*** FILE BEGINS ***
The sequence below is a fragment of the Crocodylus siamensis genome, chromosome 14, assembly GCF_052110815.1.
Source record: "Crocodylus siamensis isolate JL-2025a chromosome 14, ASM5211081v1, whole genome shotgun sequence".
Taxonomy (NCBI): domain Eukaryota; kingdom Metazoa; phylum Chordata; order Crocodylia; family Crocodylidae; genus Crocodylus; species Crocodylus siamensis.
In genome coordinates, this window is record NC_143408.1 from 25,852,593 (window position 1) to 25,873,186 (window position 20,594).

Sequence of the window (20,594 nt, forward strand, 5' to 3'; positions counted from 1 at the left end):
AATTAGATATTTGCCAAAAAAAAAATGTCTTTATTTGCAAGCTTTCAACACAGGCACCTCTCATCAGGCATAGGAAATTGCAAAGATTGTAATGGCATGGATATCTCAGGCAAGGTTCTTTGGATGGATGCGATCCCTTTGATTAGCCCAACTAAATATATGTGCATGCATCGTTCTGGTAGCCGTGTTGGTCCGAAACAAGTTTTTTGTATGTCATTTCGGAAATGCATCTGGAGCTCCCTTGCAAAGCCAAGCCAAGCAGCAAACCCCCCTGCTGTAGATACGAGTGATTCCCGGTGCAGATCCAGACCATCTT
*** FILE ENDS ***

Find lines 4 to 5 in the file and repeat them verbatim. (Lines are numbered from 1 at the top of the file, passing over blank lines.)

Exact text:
In genome coordinates, this window is record NC_143408.1 from 25,852,593 (window position 1) to 25,873,186 (window position 20,594).

Sequence of the window (20,594 nt, forward strand, 5' to 3'; positions counted from 1 at the left end):